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2014 BMW M6 Gran Coupe (BMW)
2014 BMW M6 Gran Coupe (BMW)

2014 BMW M6 Gran Coupe

Want to drive 250 km/h? This is the car for you Add to ...

I’d like to get the $127,900 price tag out of the way, right up front here where it’s on your mind. But I can’t.

Because the 2014 BMW M6 Gran Coupe – dripping with technology and a 0-100 km/h time of 4.2 seconds – only starts at $127,900. BMW Canada generously loaded up the options on my tester to the tune of $160,950.

For that, you get something different and faster than Superman. If the M6 Gran Coupe had wings, it’s be vying with the F35 for a place in Canada’s air force. Yes, this Bimmer flies. That is all the more impressive because this M6 is based on the 7-Series. The M6 Gran Coupe is also as heavy as an F35, or thereabouts: 2,009 kilograms.

All that bulk seems odd for a) a BMW that spins “Efficient Dynamics” at every turn; and b) a 2+2-seater with a back seat as inefficient as a Senate expense investigation. Think of this M6 as a coupe with rear doors, and tight seating for two people you don’t like much.

Some background: The Gran Coupe is part of a trio of four-door German luxury cars designed to project the impression of a two-door. Audi’s is the A7, with the third being the Mercedes CLS.

In BMW’s case, the M6 had been absent from the lineup for around two years. How odd. The M6 badge has been a staple at BMW since the first-gen of 1987, though by today’s standards the “Shark” – BMW’s then-flagship coupe – was powered by fairly modest 256-horsepower inline-six-cylinder.

In any case, the M6 Gran Coupe and its ilk are cars that deliver the impression of a coupe and the ride of a sports car. Our friends at BMW say that, in this class, the Gran Coupe is a pure driving car with a 4+1 seating configuration. Yes, we’re told the rear seat has space for a third. Such a quaint notion and I would disabuse BMW of it. It’s tight in the back for two, much less three.

Oh, but the car delivers a terrific experience for the pilot. I know the curb weight seems a bit much, yet the handling is quick and light. This car does not feel like a lumbering heavyweight, but rather a spry middleweight.

That 560-horsepower, turbocharged V-8 is teamed with a seven-speed dual-clutch automatic transmission and it’s a wonderfully rich pairing. No one, I mean no one, will be disappointed by the drivetrain.

This, for the record, is the most powerful engine in a production model from BMW M GmbH. The seven-speed M-Double Clutch Transmission (M-DCT) is robust enough to handle great gobs of torque (500 lb-ft). To get that power to the wheels, BMW has fitted the M6 with what is called an Active M Differential capable of doing a spectacular job of transferring power between the rear wheels.

You most of all need to know that this V-8 loves to rev. The 4.4-litre mill develops peak output between 5,750 and 7,000 rpm, while its maximum torque is there between 1,500 and 5,750 rpm. Redline: 7,200 rpm and it’s limited electronically from going higher.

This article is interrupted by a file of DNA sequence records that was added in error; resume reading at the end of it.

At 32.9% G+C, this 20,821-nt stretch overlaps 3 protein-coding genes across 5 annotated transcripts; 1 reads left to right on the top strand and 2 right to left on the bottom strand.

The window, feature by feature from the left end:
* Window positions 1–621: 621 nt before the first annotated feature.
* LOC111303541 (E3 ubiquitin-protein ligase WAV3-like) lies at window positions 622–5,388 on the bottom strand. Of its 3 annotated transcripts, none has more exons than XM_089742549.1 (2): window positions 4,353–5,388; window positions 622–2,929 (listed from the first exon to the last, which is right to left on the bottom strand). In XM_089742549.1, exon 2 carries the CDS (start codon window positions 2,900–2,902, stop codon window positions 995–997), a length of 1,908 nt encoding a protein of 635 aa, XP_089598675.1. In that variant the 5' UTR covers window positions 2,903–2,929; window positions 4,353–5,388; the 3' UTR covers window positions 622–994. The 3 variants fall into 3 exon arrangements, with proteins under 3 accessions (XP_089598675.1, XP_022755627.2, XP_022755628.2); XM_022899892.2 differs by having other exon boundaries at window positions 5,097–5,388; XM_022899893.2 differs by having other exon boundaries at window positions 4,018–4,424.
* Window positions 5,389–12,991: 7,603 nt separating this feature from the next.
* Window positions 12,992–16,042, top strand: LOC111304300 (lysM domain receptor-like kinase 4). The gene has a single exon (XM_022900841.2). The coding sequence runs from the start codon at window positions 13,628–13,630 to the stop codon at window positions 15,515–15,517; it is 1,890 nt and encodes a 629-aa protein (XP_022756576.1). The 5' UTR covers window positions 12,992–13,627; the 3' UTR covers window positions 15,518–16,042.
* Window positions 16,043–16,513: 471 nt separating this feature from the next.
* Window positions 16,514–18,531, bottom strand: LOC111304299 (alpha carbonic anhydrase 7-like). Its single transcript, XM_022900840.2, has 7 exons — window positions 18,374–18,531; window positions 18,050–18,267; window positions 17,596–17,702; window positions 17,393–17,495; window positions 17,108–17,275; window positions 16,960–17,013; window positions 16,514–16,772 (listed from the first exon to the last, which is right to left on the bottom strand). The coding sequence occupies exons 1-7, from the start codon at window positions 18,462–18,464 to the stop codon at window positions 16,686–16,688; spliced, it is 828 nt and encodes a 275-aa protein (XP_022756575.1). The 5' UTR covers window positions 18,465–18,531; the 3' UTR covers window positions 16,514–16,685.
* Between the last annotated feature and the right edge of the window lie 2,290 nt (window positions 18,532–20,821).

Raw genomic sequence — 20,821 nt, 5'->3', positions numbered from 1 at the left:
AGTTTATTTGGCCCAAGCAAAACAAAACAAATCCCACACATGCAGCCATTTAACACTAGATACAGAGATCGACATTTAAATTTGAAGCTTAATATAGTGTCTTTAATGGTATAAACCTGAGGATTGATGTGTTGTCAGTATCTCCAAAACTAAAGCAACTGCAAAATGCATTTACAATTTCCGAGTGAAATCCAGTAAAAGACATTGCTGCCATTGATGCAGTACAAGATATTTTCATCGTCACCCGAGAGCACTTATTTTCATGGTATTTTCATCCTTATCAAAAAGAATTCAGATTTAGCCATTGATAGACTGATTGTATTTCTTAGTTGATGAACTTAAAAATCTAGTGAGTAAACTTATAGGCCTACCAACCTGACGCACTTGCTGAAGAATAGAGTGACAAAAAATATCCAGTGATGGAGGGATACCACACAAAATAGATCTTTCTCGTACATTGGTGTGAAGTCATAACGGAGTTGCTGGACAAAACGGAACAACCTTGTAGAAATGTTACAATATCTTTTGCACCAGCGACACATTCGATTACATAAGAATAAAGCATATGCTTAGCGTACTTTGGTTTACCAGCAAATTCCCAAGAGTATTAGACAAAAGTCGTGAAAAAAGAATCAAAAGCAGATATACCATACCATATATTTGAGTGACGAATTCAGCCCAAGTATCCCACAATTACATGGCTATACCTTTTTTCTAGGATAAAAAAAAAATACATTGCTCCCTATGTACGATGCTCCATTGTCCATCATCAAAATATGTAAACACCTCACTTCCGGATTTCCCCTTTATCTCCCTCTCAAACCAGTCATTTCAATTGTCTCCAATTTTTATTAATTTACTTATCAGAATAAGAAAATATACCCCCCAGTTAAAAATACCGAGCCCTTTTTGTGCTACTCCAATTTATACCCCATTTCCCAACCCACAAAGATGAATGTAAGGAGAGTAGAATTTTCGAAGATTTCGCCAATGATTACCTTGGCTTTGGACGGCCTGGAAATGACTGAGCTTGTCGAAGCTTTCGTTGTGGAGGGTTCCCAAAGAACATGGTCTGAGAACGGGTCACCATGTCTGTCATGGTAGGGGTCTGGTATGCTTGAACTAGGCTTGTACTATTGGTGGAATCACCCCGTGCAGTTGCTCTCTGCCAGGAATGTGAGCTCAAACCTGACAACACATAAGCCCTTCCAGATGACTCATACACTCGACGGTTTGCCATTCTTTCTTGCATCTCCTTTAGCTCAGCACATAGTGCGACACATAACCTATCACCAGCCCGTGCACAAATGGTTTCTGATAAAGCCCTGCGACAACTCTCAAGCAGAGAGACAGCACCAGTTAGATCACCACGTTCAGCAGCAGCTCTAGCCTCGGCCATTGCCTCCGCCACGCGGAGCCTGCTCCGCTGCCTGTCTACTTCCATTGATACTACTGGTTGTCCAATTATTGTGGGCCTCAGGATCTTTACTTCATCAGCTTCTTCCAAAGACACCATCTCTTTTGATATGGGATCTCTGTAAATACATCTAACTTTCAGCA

BMW’s engineers love to carry on about how well this engine breathes and responds and why that’s so. I’ll tell you the seven-speed double-clutch transmission delivers fast, clean gear changes in both automatic mode (D) and manual mode (S). No clutch pedal is required for manual gearshifts and, if you leave your foot buried on the throttle, the changes come with no fuss and a nice throttle blip.

To haul you down from speed, BMW will sell you optional M carbon ceramic brakes (“the size of most rental car wheels,” says M6 planner Matt Russell) and they might have a place on your car. With a 250 km/h top speed, the big binders should come in handy from time to time.

You will not be surprised to read that BMW says the M6 is a high-performance sports car designed for track use, yet at the same time it is comfortable, relatively fuel-efficient and loaded with features.

To let you hustle along, you have Dynamic Damper Control (DDC) electronically controlled shock absorbers to vary the damping based on the driving conditions. “Comfort” is nice for more sedate runs, while “Sport Plus” stiffens the suspension to a point that, unless you’re feeling really frisky, is too much for long stretches in the saddle.

Lastly, being a BMW, there is no shortage of gadgets. The so-called BMW ConnectedDrive driver assistance systems and mobility services include a rear-view camera, Surround View, Night Vision, lane departure warning, blind spot detection, and even a new head-up display in colour. The wonderful and optional Bang & Olufsen surround sound system is a killer, too.

Sure, iDrive is the tool you use to manage all the electronics, yet the genius of BMW is that the car is so good, iDrive is just a minor though irritating distraction.

Tech specs

2014 BMW M6 Gran Coupe

Type: Full-size luxury/performance sedan

Price: $127,900 (destination charge $2,095); price as tested: $160,950

Engine: 4.4-litre V-8, turbocharged

Horsepower/torque: 560 hp/500 lb-ft

Transmission: Seven-speed automatic

Drive: Rear-wheel

Fuel economy (litres/100 km): 13.3 city/8.6 highway; premium gas

Alternatives: Audi A7, Mercedes-Benz CLS


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